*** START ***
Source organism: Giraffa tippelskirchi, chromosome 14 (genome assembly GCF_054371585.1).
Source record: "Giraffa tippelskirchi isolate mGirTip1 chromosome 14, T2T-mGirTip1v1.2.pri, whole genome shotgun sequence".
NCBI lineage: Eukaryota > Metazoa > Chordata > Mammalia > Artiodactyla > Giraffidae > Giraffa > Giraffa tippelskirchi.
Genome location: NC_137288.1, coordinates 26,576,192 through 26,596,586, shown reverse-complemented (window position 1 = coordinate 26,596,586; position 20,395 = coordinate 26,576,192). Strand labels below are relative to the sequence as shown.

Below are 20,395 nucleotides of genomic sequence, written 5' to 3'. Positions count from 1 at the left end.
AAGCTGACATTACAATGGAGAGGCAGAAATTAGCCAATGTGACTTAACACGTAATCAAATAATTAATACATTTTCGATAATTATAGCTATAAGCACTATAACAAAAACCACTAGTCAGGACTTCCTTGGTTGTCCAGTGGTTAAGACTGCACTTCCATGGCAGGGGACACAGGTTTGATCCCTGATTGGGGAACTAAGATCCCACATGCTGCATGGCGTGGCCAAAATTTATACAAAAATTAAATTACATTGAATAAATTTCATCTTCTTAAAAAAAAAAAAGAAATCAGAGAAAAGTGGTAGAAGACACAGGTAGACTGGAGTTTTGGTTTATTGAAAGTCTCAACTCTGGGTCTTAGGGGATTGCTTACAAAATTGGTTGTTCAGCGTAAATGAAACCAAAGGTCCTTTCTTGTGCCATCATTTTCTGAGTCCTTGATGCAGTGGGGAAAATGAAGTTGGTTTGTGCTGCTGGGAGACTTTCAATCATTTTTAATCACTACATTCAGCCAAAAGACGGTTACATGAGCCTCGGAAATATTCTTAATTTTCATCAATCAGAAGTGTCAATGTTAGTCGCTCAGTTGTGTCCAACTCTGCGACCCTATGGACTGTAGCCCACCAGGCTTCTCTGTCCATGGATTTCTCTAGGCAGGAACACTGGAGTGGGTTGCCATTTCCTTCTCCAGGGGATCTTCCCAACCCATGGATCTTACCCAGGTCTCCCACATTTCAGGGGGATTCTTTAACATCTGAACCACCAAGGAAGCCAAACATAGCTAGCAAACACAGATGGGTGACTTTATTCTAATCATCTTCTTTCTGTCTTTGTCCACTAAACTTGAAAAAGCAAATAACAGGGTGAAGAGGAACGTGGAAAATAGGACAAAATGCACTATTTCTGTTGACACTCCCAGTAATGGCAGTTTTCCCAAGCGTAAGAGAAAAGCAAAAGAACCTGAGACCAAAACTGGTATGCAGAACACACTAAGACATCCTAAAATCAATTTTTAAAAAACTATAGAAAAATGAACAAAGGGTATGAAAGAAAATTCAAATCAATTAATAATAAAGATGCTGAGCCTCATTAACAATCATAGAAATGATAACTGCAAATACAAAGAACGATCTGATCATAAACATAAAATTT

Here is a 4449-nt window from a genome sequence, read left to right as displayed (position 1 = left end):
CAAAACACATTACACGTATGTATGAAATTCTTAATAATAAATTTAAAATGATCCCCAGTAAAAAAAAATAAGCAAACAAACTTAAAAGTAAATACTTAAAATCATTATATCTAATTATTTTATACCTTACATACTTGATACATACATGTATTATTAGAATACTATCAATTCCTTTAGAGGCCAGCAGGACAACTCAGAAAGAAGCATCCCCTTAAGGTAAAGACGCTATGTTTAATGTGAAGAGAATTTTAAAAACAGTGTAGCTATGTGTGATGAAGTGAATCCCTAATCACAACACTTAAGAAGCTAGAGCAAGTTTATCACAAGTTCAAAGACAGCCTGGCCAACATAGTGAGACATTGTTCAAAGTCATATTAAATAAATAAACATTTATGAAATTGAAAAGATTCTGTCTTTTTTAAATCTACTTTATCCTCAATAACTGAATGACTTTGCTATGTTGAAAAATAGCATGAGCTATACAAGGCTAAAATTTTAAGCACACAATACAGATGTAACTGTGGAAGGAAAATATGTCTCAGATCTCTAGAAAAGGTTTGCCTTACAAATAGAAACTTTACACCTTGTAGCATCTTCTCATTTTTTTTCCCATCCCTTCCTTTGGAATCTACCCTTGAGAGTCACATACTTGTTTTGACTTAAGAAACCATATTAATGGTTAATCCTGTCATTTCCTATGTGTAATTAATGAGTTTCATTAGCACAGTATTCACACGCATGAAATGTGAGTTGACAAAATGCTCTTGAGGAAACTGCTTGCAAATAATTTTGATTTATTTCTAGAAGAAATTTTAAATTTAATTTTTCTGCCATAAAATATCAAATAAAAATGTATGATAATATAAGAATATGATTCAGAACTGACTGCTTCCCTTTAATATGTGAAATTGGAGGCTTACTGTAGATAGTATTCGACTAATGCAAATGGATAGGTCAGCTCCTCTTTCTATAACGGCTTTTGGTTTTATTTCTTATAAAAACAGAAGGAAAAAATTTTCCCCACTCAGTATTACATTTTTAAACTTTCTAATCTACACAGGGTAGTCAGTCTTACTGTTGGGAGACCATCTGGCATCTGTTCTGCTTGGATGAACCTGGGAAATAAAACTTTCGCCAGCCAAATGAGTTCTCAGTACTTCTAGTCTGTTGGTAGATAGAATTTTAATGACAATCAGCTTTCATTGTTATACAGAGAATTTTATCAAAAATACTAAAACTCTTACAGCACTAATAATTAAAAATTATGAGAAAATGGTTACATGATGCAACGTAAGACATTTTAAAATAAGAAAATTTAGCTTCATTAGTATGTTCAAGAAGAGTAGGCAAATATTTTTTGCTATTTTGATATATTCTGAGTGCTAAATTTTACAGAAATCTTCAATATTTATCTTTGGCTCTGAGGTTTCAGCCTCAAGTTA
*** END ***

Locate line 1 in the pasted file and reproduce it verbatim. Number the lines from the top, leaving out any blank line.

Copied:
Source organism: Giraffa tippelskirchi, chromosome 14 (genome assembly GCF_054371585.1).